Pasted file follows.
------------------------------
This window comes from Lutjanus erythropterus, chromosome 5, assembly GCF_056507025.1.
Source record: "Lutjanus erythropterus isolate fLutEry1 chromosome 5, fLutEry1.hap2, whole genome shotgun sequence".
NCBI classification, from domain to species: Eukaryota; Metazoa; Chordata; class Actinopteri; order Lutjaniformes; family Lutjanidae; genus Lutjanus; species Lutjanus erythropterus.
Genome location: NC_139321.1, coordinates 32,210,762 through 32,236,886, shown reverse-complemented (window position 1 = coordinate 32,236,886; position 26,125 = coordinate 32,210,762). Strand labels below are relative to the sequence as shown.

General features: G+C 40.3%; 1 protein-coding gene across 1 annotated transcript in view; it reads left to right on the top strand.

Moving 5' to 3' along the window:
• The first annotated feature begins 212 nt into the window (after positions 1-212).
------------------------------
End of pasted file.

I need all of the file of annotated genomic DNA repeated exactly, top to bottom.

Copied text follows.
This window comes from Lutjanus erythropterus, chromosome 5, assembly GCF_056507025.1.
Source record: "Lutjanus erythropterus isolate fLutEry1 chromosome 5, fLutEry1.hap2, whole genome shotgun sequence".
NCBI classification, from domain to species: Eukaryota; Metazoa; Chordata; class Actinopteri; order Lutjaniformes; family Lutjanidae; genus Lutjanus; species Lutjanus erythropterus.
Genome location: NC_139321.1, coordinates 32,210,762 through 32,236,886, shown reverse-complemented (window position 1 = coordinate 32,236,886; position 26,125 = coordinate 32,210,762). Strand labels below are relative to the sequence as shown.

General features: G+C 40.3%; 1 protein-coding gene across 1 annotated transcript in view; it reads left to right on the top strand.

Moving 5' to 3' along the window:
• The first annotated feature begins 212 nt into the window (after positions 1-212).